Albe Steiner graphic artist, art, Arturo Bragaglia photographer, Carlo Mollino, culture, design, education, Fotografia book title, Gabriele Mucchi, Gio Ponti, Gruppo Editoriale Domus publishers, Italian 1943 Photobook, Italian Collective photo book, Luigi Veronesi, photography, photos
Fotografia published by Gruppo Editoriale Domus was a very special Italian photobook for a few reasons. It was published during the height of the Second World War in 1943, and it was the first comprehensive Italian Collective photo book showing the influence of modernism in photography in Italy as opposed to the pictorialism style so entrenched in the preceding decades.
Some efforts into another type of photography by Arturo Bragaglia one of the Futurist Movement artists not withstanding, little had been done to show what was achieved in modern photography in Italy on a large scale until this book came out.
It is a seminal historic publication, printed on relatively poor quality paper, and has an Italian and German text. It was designed with the help of Albe Steiner who became, besides a Resistance hero, a leading graphic artist and teacher from the late 40’s through the 60’s. I suspect, it also was his first photobook, but cannot be a 100% sure of this.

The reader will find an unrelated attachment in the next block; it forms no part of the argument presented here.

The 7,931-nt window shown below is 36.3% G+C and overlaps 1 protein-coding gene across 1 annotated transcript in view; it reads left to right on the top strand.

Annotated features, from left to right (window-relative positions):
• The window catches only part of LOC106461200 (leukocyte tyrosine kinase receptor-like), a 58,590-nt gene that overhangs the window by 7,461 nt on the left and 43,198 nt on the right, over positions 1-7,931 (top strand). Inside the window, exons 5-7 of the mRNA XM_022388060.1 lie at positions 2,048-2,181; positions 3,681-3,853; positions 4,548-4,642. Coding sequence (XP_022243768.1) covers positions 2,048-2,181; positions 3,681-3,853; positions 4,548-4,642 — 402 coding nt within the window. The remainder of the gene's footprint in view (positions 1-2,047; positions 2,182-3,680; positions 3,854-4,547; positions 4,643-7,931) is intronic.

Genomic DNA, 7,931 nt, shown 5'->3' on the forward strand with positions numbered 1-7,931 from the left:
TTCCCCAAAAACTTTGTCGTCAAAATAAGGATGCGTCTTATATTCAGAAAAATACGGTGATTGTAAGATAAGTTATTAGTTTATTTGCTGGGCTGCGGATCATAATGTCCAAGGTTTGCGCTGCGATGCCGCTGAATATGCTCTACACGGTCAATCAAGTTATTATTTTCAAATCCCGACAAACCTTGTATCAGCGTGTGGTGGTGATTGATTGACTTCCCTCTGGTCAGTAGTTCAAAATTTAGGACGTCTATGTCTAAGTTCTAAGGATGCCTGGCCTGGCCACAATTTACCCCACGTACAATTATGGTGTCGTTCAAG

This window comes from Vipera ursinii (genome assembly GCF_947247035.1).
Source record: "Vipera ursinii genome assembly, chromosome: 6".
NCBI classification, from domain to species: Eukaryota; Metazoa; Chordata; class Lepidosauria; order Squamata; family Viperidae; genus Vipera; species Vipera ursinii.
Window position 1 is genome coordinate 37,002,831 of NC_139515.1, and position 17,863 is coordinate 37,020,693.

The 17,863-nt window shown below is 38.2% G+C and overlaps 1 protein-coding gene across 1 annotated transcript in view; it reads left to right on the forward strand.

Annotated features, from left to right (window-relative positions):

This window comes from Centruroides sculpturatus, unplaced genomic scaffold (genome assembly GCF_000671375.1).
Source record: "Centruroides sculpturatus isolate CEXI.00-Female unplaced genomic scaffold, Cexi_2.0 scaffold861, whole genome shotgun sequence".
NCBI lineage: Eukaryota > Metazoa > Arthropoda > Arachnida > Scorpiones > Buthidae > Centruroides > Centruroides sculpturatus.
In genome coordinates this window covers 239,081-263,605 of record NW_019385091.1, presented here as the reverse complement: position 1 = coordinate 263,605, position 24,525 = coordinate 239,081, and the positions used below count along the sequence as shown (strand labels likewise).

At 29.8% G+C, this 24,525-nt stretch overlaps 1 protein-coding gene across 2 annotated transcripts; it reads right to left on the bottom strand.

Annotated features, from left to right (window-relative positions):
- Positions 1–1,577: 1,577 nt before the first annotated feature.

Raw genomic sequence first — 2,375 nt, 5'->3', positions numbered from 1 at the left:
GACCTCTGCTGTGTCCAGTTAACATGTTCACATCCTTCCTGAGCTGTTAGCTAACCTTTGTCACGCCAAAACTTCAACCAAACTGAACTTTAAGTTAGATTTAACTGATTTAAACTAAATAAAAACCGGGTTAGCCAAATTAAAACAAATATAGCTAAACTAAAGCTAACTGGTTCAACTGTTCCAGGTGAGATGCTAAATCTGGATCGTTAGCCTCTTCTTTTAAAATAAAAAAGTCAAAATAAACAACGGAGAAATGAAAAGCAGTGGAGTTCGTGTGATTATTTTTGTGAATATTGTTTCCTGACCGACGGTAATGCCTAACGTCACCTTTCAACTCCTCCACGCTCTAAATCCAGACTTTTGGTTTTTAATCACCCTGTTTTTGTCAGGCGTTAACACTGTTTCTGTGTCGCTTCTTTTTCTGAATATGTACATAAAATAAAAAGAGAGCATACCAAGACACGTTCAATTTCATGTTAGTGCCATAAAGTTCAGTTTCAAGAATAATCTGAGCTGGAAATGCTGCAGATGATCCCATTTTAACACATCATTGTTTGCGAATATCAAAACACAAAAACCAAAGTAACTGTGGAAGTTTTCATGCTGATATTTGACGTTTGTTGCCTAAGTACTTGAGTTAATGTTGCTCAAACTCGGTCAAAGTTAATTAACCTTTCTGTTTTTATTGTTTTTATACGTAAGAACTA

The book is a “Who’s Who” of major photographers of the period. It is primarily in black and white with some color photographs as well. Fotografia covers all the styles of photography from “artistic” and “business” to avant-garde. The photographers ran the gamut from Gabrielle Mucchi, the architect/designer and painter, to Carlo Mollino the “heretic” architect who later became known for his “erotic Polaroids“, Luigi Veronesi with his Bauhaus inspired “photograms“, and many others like Antonio Boggeri the head of the most modern advertising agency at the time.
The debut of this book came at a crucial time for Italy’s artists during the difficult war years. It was published by Gruppo Editoriale Domus, the design oriented publishing house in Italy, known for publishing the Domus Magazine, whose Editor was Gio Ponti. Ponti left earlier to start a publication named STILE, a similar type magazine.The book is hardbound 35 cms. H x 23 cms. W (13.75″x 9″) with 226 numbered pages and an index of all photographers.